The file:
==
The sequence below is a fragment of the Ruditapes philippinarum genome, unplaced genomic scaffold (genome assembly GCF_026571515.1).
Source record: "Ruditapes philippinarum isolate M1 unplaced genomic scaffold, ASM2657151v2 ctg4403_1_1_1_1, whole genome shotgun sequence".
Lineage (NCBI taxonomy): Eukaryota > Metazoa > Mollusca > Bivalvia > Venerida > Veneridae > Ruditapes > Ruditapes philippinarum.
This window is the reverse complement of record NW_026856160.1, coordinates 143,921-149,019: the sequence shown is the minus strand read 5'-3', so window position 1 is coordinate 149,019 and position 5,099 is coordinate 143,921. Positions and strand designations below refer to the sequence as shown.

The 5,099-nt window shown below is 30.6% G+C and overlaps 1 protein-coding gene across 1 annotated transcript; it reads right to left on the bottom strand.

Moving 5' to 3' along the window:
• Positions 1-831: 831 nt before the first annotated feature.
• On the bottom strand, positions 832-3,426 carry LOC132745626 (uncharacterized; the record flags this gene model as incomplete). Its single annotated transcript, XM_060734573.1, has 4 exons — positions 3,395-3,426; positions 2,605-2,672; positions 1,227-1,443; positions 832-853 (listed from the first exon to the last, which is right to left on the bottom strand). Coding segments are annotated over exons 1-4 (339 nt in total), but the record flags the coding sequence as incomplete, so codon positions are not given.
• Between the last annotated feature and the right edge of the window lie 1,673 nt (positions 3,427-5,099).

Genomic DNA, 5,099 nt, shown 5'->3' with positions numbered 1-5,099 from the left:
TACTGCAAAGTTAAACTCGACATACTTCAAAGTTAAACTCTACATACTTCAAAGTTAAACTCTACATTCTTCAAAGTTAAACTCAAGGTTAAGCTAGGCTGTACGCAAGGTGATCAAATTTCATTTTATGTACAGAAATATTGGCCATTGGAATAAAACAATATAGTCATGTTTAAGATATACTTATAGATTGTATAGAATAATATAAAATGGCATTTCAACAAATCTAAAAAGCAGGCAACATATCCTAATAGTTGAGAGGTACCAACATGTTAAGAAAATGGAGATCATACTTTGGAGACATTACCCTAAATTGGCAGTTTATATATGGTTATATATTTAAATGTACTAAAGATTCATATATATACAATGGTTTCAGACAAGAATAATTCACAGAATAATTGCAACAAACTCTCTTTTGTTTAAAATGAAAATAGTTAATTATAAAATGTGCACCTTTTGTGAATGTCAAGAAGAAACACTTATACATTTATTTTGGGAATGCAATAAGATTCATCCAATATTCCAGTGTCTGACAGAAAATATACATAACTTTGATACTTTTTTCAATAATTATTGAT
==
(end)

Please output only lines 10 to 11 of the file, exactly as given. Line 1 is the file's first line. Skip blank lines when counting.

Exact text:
Genomic DNA, 5,099 nt, shown 5'->3' with positions numbered 1-5,099 from the left:
TACTGCAAAGTTAAACTCGACATACTTCAAAGTTAAACTCTACATACTTCAAAGTTAAACTCTACATTCTTCAAAGTTAAACTCAAGGTTAAGCTAGGCTGTACGCAAGGTGATCAAATTTCATTTTATGTACAGAAATATTGGCCATTGGAATAAAACAATATAGTCATGTTTAAGATATACTTATAGATTGTATAGAATAATATAAAATGGCATTTCAACAAATCTAAAAAGCAGGCAACATATCCTAATAGTTGAGAGGTACCAACATGTTAAGAAAATGGAGATCATACTTTGGAGACATTACCCTAAATTGGCAGTTTATATATGGTTATATATTTAAATGTACTAAAGATTCATATATATACAATGGTTTCAGACAAGAATAATTCACAGAATAATTGCAACAAACTCTCTTTTGTTTAAAATGAAAATAGTTAATTATAAAATGTGCACCTTTTGTGAATGTCAAGAAGAAACACTTATACATTTATTTTGGGAATGCAATAAGATTCATCCAATATTCCAGTGTCTGACAGAAAATATACATAACTTTGATACTTTTTTCAATAATTATTGAT